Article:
When Forged Signatures Suffice: The Tacit Consent Exception

Published Categorized as Tax Procedure, Tax Returns
The Trade Or Business Requirement For The Sec. 199a Deduction
The Trade Or Business Requirement For The Sec. 199a Deduction

A tax return has to be signed to be valid.  But what if the return is signed by someone else?  Is a tax return with a forged signature a valid tax return?  The court addressed this in Coggin v. United States, No. 1:16-CV-106 (M.D.N.C. 2018).

Facts & Procedural History

The taxpayer relied on her attorney to prepare and file tax returns.  While the taxpayer did not consent or know that the husband signed the tax returns for her, the taxpayer did not file her own tax returns.

Not only did the husband file the returns, he also saw to it that the taxes reported on the returns were paid.

After the husband’s death in 2011, she discovered that her husband had signed her 2001-2007 tax returns.  She then filed returns as married filing separate to request refunds of the amounts her husband had paid.

The IRS did not allow the refunds and litigation ensued.

Tax Return Signature Requirement

Sec. 6061 provides the general rule that a return has to be filed to be valid.  It says that the return must be signed according to the applicable IRS forms.

The instructions for the Form 1040, U.S. Individual Income Tax Return, explain:

Form 1040 isn’t considered a valid return unless you sign it. If you are filing a joint return, your spouse also must sign. If your spouse can’t sign the return, see Pub. 501. Be sure to date your return and enter your occupation(s). If you have someone prepare your return, you are still responsible for the correctness of the return. If your return is signed by a representative for you, you must have a power of attorney attached that specifically authorizes the representative to sign your return. To do this, you can use Form 2848. If you are filing a joint return as a surviving spouse, see Death of a Taxpayer, later.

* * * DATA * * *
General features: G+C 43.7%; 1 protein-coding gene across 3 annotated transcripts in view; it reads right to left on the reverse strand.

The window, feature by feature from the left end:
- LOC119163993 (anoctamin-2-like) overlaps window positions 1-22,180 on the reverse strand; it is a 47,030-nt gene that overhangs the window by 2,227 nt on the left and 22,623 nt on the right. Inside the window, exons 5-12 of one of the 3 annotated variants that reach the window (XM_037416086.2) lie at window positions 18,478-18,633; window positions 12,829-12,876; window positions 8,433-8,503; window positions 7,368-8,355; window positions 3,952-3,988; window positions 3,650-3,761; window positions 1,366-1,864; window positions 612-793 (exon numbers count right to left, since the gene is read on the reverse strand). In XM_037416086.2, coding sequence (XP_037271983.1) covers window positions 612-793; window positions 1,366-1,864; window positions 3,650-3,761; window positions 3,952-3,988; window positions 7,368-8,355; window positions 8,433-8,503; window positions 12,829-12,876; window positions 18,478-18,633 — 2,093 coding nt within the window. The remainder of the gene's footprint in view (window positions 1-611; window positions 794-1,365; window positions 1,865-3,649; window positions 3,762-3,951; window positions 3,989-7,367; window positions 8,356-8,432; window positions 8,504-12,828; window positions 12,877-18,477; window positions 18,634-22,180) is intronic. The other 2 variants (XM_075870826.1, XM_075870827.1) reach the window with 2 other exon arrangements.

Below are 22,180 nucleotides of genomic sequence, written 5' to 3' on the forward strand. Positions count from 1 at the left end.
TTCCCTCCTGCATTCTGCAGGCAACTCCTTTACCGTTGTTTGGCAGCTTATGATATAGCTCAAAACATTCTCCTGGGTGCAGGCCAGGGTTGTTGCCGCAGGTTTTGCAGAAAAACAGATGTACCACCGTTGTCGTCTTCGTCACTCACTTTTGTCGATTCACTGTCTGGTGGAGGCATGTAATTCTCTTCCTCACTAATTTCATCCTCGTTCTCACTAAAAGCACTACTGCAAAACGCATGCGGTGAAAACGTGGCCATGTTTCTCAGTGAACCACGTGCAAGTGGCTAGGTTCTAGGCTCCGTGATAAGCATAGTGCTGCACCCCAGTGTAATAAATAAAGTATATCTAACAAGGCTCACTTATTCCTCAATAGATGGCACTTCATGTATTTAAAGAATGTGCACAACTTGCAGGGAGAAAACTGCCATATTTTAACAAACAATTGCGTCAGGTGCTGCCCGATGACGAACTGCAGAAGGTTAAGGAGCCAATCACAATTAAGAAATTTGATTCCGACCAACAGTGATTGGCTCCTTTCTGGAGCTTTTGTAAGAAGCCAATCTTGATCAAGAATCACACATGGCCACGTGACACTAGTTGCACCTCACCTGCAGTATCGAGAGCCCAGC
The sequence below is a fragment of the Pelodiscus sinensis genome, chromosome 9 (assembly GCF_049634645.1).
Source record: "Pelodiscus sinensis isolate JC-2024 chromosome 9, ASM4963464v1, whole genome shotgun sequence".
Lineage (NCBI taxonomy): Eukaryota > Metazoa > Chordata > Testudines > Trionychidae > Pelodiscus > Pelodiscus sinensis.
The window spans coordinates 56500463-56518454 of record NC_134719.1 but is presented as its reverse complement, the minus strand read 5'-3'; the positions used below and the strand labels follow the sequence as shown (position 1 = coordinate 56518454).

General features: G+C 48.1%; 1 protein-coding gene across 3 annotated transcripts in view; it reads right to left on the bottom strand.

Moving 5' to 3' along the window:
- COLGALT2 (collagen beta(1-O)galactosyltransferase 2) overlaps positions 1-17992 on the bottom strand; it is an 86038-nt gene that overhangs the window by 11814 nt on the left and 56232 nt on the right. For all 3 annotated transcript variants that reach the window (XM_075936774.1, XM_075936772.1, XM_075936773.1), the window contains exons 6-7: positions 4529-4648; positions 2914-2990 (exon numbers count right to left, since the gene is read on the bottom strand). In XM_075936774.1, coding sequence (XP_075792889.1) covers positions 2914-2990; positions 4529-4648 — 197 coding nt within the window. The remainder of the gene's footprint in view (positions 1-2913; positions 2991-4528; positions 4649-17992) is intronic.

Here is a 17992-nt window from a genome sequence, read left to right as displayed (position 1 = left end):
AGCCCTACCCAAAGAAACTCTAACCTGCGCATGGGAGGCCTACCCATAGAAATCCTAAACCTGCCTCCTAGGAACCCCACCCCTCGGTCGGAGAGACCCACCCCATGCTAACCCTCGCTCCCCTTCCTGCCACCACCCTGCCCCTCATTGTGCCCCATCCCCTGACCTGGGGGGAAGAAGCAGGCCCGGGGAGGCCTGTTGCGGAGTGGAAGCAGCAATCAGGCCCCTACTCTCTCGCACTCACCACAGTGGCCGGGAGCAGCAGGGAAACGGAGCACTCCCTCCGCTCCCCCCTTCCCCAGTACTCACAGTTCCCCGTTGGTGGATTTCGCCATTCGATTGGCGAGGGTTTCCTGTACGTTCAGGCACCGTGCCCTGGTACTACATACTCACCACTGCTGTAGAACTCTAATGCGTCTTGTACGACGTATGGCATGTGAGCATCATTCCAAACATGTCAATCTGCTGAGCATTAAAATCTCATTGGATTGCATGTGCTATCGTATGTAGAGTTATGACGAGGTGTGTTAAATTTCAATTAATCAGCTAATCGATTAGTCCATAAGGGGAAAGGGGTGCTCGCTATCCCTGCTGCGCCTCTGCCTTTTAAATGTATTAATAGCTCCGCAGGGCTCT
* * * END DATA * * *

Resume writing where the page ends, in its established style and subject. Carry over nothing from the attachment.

Publication 501 sets out several examples where a spouse can sign a joint return, such as where the spouse is subject to an injury or disease that prevents them from signing or is mentally incapacitated.

It has a catch all provision which allows one spouse to sign if they have a valid Form 2848, Power of Attorney and Declaration of Representative, for the non-signing spouse.

Given the facts in this case, the IRS forms and publication–and by extension Sec. 6061–do not seem to authorize the taxpayers husband to sign on the taxpayer’s behalf.  The court did not consider these rules.  Instead, the court considered the prior case law that provides an exception for joint returns.  These cases refer to this as the tacit consent exception.

This exception holds that a joint tax return is valid if signed by one spouse if the non-signing spouse intended to file jointly.  This determination is based on whether there is any evidence the non-signing spouse objected to the signature, such as where the non-signing spouse files a separate return.

One of the leading court cases on the tacit consent exception, Heim v. Commissioner, 251 F.2d 44 (8th Cir. 1958), lists several factors that are to be considered in determining intent, including the following:

  • the lack of a reason for a refusal to file a joint return,
  • the absence of objection,
  • the delivery of the tax data to the filing spouse for the purpose of making the tax return, and
  • the apparent advantage in filing a joint return.

You can see an example of these factors being applied in this court case.

The court did not address these factors in this case, but concluded that:

Before 2012, Ms. Coggin never filed a separate tax return and she understood that her husband prepared and filed joint returns on her behalf. Doc. 47-2 at 20-21. Ms. Coggin did not herself file any other tax returns on her income when such returns were due, even though she worked part-time, Doc. 47-2 at 6-7, and she did not file separate tax returns for the 2002 through 2007 tax years until 2012. Doc. 47-2 at 20-21; Doc. 47-11.

While the court found this to be sufficient to trigger the tacit consent exception, the holding may have been different if there was some evidence that the taxpayer objected to the signature (which would require that she knew of it) or that she had taken steps earlier in time to file separate tax returns.

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